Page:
Lead Artist Katy Wilson writes about a fussy baby and the power of music
The Edinburgh Festival is on! WELCOME, WORLD posters everywhere in the city – they make my heart swell every time I see them. We are lucky to live here.
The girls from the group and their babies are in Hup (a Starcatchers show conceived by Expecting Something’s very own Hazel) right now – 11 of them. Hup has had brilliant reviews – I’m so chuffed we have given a group of our participants the opportunity to experience it . . . I can hear the beautiful string music as I sit outside next to my sleeping baby.
He’d been crying since we arrived. He’d had a cold, I thought he was feeling better, but no. I tried to see if the show would distract him, but he was way too upset. Now, there’s upset where you choose to stay and think they might settle, and then there’s upset where no one is having any fun and it’s probably time to leave! It makes you so tense when your baby is crying. I shouldn’t have brought him. I feel so full of guilt towards him, and towards the group, and I’m not being very much help to anyone. Cue violins . . . ahh they are already playing!
I chat to a calm and glowing mum who is sitting with her toddler having a picnic on the carpet outside the show. The little one was hungry – she’d rather eat than see the show. I’m in awe of her chilled-outness, she’s come all the way from Larbert on the train – paid for tickets to see the show – yet she is in no rush at all, smiling and sharing a bit of her sandwich and joking away. She’s like the furthest from me right now. I’m so impressed at how flexible she is, not pushing or stressing, just being, and just being the best kind of slow. I’d give her one of the medals we made a few weeks ago. Don’t know if she needs it right now though.
This Festival is inspiring; there is so much amazing stuff going on . . . but it’s giving me FOMO (fear of missing out). I have two wee ones and a full on life right now and there’s just this feeling of so much I want to see yet seeing hardly anything . . . I want to see, and let my children see, ALL the good stuff!
I’m overwhelmed and eventually I take them to a wee thing on the one day the stars align, and get us there awake and on time with food in bellies – and it’s a wee bit rubbish.
And I feel like they would have been happier pottering at home, instead of rushing around.
I really need to learn that LESS IS MORE – like the lady with the picnic. She is rockin’ it right now.
Out of the door to the show comes one of our group, a bit upset, and then another – they feel anxious that the audience are looking at their kids (who are confidently exploring the world of Hup) . I suppose they are worried that it could be perceived as misbehaving . . . which it is not. These kids are a delight to behold -that’s why people are watching. The girls feel a bit judged by the audience who they probably see as quite a bit older than them. They are out of their comfort zone.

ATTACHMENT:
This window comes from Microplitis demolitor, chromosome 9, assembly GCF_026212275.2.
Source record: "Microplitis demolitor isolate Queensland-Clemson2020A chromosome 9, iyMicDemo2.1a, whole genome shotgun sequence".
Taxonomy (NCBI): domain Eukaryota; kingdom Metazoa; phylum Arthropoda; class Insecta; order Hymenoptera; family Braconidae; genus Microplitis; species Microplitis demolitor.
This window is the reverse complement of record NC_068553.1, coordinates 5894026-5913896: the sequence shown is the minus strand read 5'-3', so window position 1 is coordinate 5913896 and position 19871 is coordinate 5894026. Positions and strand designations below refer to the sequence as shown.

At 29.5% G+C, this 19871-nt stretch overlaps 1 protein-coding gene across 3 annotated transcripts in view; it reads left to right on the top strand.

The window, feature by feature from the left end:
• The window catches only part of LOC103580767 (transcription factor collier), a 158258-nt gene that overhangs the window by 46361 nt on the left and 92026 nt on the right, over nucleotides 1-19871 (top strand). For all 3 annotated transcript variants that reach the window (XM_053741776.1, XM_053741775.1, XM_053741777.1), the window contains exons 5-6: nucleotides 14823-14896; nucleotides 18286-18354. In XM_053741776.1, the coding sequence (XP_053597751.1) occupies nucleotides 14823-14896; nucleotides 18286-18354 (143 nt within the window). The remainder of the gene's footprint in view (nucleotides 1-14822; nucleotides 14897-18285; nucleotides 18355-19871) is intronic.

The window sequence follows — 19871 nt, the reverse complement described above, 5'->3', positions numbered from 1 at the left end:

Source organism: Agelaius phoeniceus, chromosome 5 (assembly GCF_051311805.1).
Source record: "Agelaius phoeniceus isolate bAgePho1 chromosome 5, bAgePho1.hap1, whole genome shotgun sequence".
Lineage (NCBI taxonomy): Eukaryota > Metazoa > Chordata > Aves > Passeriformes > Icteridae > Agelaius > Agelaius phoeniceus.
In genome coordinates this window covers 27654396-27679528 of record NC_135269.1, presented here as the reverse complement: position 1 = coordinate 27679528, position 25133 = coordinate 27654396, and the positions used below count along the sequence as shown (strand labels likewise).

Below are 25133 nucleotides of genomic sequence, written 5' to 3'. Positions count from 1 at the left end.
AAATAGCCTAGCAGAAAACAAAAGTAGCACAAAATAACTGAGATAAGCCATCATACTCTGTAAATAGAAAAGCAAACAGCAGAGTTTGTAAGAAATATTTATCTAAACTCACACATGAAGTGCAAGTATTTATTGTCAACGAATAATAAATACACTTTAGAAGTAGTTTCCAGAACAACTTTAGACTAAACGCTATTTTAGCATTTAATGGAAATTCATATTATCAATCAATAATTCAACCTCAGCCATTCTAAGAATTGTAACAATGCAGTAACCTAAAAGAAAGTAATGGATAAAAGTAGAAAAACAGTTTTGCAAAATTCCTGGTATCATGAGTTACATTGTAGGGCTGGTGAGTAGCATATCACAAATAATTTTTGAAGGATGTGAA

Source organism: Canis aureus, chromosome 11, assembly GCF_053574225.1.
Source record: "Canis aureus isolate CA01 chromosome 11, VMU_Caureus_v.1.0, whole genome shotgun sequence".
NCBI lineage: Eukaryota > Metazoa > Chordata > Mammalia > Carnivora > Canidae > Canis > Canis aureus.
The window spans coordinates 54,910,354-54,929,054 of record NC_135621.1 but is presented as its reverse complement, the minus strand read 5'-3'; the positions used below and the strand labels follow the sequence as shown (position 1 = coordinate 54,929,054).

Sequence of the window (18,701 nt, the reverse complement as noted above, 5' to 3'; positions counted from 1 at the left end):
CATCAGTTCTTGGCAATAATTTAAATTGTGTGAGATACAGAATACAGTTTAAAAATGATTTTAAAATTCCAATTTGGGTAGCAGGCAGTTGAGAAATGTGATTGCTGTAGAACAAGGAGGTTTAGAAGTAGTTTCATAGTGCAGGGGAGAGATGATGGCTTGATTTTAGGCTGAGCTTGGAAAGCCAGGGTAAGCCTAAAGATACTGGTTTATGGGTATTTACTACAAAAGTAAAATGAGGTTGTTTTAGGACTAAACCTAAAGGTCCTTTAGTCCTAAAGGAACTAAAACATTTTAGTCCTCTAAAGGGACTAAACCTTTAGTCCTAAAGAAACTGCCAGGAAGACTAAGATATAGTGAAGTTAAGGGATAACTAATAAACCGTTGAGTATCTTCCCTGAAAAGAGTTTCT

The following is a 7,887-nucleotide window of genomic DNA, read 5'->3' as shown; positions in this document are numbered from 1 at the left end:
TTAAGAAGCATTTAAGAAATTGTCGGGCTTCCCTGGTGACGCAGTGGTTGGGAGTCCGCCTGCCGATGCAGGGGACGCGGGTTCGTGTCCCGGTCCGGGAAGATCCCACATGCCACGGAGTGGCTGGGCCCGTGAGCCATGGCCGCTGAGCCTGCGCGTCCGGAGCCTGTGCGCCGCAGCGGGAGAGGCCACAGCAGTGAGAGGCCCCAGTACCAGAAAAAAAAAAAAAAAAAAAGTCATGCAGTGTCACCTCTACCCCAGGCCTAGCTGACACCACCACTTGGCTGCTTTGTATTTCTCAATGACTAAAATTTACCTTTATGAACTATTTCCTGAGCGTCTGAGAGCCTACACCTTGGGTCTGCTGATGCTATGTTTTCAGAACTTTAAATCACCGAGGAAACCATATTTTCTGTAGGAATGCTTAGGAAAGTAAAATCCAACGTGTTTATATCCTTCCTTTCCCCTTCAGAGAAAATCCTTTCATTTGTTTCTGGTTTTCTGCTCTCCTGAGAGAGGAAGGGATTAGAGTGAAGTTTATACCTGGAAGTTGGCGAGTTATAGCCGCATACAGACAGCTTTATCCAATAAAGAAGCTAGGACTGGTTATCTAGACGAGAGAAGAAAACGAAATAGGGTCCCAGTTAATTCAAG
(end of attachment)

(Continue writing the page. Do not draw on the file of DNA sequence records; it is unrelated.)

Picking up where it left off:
But it is so brilliant that these kids are the ones up there exploring boldly. They know keyboards, they know strings, they know musicians, they know dancers, they know theatre – they are comfortable. I feel proud that Expecting Something and their mums have helped make them the most confident outgoing kids in the room.
Parenthood can be so hard – like me and the picnic mum and the mum who thinks their kid is ‘not behaving’. We can’t control these little people, we can’t make them do things in an adult way.
I can’t wait to talk to everyone next week . . . after the show was over how did they feel? . . . How did the kids feel? . . . How was their day afterwards? Did the music and atmosphere overwhelm them with emotion? Strings do that sometimes! And it was so peaceful and beautiful in that space. How do they feel now?
We are totally encouraging the mums to voice their opinions, and let them know that their feedback matters.
I think maybe next year they will lead on the process of creating their own show facilitated by us. You can feel a bit invisible as a parent, and our group makes their voices count.
My Rudy wakes crying, red faced and I borrow someones shoes to take him for a walk as I left mine in the theatre . . . mime to folk ‘it must be sore ears . . .’
My mum comes in to town to pick him up (I need my mum!), my shoulders go down, she smiles at him, puts him in the car and he laughs and sings all the way home . . .
Ahhhhhh . . !
Brian Hartley is an artist and dancer and he was seeing the show at the same time as our group.
He commented to me that one of the babies had such good rhythm . . . the rest of the group joined the conversation and a new collaboration was formed.
Brian is coming in to work with some drum and bass and techno soon! Music is so important for this group – it really has power to transform moods and atmospheres. Babies detect the beat in music from before they are born – the kids in our group move to the beat clearly and often with real charisma.
It is interesting to me to think how music helps us to cope. When we are overwhelmed or anxious it quickly helps us to relax and accesses the right part of the brain. It helps motivate us in daily life – it can make a mundane walk feel like we are the lead part in a film, or running in the gym feel like we are the healthiest person in the room.
I watched a TED talk about how sailors needed sea shanties – to organise, to sustain, to lift heavy things , to hoist sales – the power of music kept them going .
Maybe it is similar with parenthood, when things are tough?
I’m going home to put music on.
I would like to give everyone in the group a reward today – a fringe first maybe.